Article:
Peter Pan grew up and became a corporate raider with two kids. If this were a true extension of Peter Pan, he probably has two mistresses on the side and he might be a serial killer. But instead he’s just a poor imitation of a business geek.
A book investigating the culture and individuals that produced some of our best children’s literature: J.M. Barrie, Lewis Carroll, Edward Lear, Kenneth Grahame, and A.A. Milne. That’s Alice in Wonderland, Peter Pan, The Wind in the Willows, and Winnie the Pooh. I have not yet read this book, but if you’re looking for assistance in your paper, book report, or thesis, the description indicates it might be useful. I have had one report, however, that it is “very inaccurate and just a confused rehash of old myth”, so caveat emptor. (Jackie Wullschlager)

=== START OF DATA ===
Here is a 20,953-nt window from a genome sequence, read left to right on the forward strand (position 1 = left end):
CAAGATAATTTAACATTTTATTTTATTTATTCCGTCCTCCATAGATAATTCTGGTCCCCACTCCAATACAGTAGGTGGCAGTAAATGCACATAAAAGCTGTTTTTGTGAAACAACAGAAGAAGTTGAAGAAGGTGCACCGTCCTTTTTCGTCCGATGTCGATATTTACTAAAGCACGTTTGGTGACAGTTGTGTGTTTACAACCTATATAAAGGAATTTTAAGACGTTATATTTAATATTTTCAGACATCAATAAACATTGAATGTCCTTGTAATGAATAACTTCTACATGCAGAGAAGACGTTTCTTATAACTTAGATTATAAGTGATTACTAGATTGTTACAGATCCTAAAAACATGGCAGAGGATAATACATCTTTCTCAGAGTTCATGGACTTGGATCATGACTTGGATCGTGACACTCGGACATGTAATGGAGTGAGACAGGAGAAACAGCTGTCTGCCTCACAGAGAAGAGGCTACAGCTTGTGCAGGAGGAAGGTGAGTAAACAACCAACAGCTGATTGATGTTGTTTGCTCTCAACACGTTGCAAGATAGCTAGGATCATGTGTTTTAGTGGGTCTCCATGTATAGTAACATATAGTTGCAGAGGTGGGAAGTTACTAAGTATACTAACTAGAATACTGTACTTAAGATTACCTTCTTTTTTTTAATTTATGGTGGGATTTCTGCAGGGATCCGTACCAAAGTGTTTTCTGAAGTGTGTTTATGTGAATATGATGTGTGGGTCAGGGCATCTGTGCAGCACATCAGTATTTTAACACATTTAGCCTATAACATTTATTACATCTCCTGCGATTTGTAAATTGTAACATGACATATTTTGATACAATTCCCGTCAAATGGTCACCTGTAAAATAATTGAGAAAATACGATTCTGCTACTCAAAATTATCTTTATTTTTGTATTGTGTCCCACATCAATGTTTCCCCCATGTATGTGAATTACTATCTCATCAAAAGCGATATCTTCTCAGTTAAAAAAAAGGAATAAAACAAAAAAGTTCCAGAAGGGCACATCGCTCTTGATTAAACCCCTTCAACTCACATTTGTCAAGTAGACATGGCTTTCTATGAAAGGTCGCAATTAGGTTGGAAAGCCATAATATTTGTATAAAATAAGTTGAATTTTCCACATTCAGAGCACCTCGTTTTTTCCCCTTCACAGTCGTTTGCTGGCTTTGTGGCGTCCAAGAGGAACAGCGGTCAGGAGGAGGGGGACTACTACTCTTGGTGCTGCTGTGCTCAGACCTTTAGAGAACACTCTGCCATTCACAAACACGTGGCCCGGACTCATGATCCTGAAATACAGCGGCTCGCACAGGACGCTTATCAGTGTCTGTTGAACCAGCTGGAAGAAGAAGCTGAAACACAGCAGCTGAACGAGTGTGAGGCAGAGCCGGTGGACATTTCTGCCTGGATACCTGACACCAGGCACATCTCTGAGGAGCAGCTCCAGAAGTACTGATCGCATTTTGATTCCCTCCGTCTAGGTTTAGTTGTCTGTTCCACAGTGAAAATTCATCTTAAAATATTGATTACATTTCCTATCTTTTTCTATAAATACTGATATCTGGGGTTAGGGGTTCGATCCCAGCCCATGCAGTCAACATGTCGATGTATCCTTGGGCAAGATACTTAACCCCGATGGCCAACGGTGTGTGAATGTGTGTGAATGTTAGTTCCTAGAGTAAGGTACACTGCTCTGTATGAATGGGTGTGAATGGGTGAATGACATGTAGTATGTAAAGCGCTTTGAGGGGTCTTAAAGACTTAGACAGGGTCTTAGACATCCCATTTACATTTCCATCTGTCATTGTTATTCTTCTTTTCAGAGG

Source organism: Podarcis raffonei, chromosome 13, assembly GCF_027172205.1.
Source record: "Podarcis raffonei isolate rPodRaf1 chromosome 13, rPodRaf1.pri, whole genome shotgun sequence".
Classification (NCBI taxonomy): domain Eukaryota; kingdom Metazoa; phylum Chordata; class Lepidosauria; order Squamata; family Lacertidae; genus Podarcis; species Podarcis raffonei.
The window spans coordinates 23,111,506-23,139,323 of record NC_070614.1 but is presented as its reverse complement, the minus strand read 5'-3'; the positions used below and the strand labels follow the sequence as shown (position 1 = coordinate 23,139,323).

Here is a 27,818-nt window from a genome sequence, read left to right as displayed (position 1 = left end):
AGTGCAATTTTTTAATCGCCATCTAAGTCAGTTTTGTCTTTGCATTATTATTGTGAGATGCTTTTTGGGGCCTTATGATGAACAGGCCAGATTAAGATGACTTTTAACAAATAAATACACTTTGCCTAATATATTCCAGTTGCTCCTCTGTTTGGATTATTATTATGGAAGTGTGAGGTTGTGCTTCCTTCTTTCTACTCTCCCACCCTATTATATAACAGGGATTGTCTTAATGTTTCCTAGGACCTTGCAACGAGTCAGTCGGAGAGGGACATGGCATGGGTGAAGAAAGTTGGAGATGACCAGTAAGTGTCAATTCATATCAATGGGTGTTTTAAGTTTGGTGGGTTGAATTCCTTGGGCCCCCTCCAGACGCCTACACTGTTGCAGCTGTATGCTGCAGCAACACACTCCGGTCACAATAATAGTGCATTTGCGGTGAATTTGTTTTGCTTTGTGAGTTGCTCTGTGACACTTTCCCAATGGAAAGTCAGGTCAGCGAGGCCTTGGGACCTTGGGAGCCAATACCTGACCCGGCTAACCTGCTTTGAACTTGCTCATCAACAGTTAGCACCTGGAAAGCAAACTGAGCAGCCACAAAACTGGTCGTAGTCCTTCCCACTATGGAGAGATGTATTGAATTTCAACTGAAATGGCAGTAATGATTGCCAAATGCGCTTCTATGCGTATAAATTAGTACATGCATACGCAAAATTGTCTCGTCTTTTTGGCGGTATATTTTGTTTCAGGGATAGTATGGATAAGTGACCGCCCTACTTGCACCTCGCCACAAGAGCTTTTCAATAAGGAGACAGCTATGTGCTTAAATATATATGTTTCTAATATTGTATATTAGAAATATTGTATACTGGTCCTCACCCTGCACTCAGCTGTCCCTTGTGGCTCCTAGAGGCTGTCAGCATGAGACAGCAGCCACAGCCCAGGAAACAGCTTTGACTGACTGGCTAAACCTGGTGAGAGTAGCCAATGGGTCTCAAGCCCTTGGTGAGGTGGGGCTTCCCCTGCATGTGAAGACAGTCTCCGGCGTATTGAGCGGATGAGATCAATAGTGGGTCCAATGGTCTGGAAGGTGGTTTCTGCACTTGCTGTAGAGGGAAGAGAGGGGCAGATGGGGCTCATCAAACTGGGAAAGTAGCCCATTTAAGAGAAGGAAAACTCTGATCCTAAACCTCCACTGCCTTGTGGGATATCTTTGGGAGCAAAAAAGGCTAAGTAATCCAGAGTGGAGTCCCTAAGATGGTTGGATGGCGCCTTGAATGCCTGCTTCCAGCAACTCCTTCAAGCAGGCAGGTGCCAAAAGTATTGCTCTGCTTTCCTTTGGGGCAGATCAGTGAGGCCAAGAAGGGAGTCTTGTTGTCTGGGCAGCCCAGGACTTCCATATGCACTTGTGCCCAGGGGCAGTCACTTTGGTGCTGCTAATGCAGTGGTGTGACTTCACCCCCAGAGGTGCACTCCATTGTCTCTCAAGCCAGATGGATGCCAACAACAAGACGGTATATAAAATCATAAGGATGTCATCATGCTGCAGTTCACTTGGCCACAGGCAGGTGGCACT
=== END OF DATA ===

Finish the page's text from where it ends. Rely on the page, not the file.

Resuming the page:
This is a fascinating collection of documents and historical bits about J. M. Barrie, his failed marriage, and his guardianship of the five Llewelyn Davies boys (who formed the inspiration for the Lost Boys). It includes quotes from letters from the boys to Barrie as they grew up, went to public school, and later to war. It’s an inspiring book. (Andrew Birkin)
“The big mistake that men make is that when they turn thirteen or fourteen and all of a sudden they’ve reached puberty, they believe that they like women. Actually, you’re just horny. It doesn’t mean you like women any more at twenty-one than you did at ten.”—Jules Feiffer